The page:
Canada and Japan already enjoy close economic relations, and further enhancing our trade and economic relationship is vital to the future prosperity of Canada.
On March 7, 2012, Canada released the Report of the Joint Study on the Possibility of a Canada-Japan Economic Partnership Agreement, which examined the potential of an economic partnership agreement, or free trade agreement. According to the findings, there remains much untapped potential in the Canada-Japan trade relationship, and a bilateral free trade agreement with Japan could increase Canada’s GDP by US$3.8 billion and boost exports to Japan by as much as 67 percent. The report concludes that an agreement would deliver substantial gains for both countries, including increased economic output, GDP growth and consumer welfare, along with strengthened bilateral trade opportunities for energy, other natural resources and food products.
The Joint Study also indicates that a comprehensive and ambitious free trade agreement between Canada and Japan should cover a wide range of areas, including trade in goods and services, investment, government procurement, trade facilitation and custom proceeds, electronic commerce, intellectual property and other areas as appropriate.
Canada will notably seek the elimination of Japan's tariffs across a broad range of sectors, including on agriculture, fish and seafood, forestry and industrial goods. Canada and Japan are also considering ways that an agreement should reflect their mutual commitment to environmental protection and labour practices.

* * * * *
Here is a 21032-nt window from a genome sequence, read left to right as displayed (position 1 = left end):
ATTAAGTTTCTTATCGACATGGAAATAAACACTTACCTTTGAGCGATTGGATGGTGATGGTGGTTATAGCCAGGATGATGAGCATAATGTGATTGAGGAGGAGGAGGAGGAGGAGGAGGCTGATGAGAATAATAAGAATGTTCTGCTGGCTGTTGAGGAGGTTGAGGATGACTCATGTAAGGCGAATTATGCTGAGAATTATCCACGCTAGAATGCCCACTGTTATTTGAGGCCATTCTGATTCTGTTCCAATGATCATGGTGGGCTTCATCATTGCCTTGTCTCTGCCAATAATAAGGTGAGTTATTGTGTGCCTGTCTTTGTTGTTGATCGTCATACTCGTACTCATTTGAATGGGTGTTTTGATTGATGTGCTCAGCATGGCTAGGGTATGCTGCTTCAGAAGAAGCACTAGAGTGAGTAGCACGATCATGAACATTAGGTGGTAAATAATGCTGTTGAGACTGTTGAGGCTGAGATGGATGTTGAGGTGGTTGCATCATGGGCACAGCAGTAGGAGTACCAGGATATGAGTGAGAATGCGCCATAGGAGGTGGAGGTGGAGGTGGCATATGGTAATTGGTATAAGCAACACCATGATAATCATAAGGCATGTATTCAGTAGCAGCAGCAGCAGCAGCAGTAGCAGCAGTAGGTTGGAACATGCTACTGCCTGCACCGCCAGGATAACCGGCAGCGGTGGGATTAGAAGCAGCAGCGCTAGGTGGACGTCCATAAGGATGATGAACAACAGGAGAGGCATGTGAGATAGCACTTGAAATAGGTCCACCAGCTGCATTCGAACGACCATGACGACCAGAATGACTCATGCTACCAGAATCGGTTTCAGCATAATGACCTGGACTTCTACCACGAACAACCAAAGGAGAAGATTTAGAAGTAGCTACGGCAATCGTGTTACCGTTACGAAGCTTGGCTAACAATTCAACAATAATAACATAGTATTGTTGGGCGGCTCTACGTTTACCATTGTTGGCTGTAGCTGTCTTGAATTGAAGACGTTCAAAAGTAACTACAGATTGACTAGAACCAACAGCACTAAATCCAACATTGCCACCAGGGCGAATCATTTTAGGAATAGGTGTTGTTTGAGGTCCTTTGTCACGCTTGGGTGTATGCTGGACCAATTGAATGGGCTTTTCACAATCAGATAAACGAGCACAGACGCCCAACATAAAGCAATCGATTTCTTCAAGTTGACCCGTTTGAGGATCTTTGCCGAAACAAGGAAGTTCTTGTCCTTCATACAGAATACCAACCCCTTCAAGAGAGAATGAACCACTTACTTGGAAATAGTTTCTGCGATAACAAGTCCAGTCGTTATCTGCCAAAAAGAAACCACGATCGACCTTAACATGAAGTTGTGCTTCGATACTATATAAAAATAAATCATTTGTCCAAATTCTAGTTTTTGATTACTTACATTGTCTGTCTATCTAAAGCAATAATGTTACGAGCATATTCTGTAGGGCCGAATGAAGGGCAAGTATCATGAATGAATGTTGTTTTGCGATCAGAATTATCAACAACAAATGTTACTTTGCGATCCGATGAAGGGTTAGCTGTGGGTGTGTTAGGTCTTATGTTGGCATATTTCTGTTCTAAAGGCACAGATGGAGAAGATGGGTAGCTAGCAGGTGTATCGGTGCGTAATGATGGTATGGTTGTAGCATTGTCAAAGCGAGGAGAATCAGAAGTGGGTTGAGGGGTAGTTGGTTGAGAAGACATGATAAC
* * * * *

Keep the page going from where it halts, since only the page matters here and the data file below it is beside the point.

Japan is an important market for Canada. In 2011, bilateral merchandise trade between Canada and Japan totalled $23.7 billion. Main exports to Japan were valued at $10.7 billion and consisted of mineral fuels and oils, oilseeds, mineral ores, wood and meat. Key sectors of interest to Canadian companies seeking to export to or operate in Japan include: agriculture, food and beverages; information and communications technology; aerospace and defence; environmental industries and cleantech, including energy; extraction, including forest-based building products and minerals; and life sciences. Imports for the same year from Japan were valued at $13 billion and consisted principally of motor vehicles and machinery.
Investment is also an important component of the Canada-Japan bilateral relationship and is an area with significant potential for further growth. Japan is Canada’s largest bilateral foreign direct investment partner in Asia. At the end of 2010, Japan was Canada’s sixth-largest source of foreign direct investment, with a stock valued at $16.0 billion, and Canadian direct investment in Japan had increased to $7.3 billion, up from $6.6 billion at the end of the previous year.
Japan is the world’s third-largest national economy with a GDP of $5.8 trillion.